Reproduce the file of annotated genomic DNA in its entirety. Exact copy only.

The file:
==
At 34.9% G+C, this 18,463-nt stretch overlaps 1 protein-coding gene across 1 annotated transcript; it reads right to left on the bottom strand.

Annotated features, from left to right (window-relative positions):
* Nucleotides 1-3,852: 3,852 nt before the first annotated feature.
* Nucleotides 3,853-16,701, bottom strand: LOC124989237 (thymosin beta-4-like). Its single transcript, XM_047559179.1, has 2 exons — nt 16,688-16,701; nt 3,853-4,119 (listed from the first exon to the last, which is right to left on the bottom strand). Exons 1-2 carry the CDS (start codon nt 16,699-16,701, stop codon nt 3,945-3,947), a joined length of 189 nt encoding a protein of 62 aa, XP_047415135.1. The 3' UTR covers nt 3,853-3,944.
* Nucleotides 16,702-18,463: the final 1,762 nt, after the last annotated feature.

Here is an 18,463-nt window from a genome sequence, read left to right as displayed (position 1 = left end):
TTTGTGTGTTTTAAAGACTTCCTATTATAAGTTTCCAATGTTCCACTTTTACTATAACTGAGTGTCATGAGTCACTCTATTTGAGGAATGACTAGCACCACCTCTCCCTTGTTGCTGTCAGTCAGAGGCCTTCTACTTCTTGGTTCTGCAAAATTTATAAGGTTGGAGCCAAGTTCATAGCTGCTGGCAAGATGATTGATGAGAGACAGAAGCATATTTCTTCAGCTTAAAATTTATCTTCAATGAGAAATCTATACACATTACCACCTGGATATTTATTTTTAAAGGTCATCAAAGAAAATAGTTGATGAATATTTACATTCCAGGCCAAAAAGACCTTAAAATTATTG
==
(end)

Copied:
At 34.9% G+C, this 18,463-nt stretch overlaps 1 protein-coding gene across 1 annotated transcript; it reads right to left on the bottom strand.

Annotated features, from left to right (window-relative positions):
* Nucleotides 1-3,852: 3,852 nt before the first annotated feature.
* Nucleotides 3,853-16,701, bottom strand: LOC124989237 (thymosin beta-4-like). Its single transcript, XM_047559179.1, has 2 exons — nt 16,688-16,701; nt 3,853-4,119 (listed from the first exon to the last, which is right to left on the bottom strand). Exons 1-2 carry the CDS (start codon nt 16,699-16,701, stop codon nt 3,945-3,947), a joined length of 189 nt encoding a protein of 62 aa, XP_047415135.1. The 3' UTR covers nt 3,853-3,944.
* Nucleotides 16,702-18,463: the final 1,762 nt, after the last annotated feature.

Here is an 18,463-nt window from a genome sequence, read left to right as displayed (position 1 = left end):
TTTGTGTGTTTTAAAGACTTCCTATTATAAGTTTCCAATGTTCCACTTTTACTATAACTGAGTGTCATGAGTCACTCTATTTGAGGAATGACTAGCACCACCTCTCCCTTGTTGCTGTCAGTCAGAGGCCTTCTACTTCTTGGTTCTGCAAAATTTATAAGGTTGGAGCCAAGTTCATAGCTGCTGGCAAGATGATTGATGAGAGACAGAAGCATATTTCTTCAGCTTAAAATTTATCTTCAATGAGAAATCTATACACATTACCACCTGGATATTTATTTTTAAAGGTCATCAAAGAAAATAGTTGATGAATATTTACATTCCAGGCCAAAAAGACCTTAAAATTATTG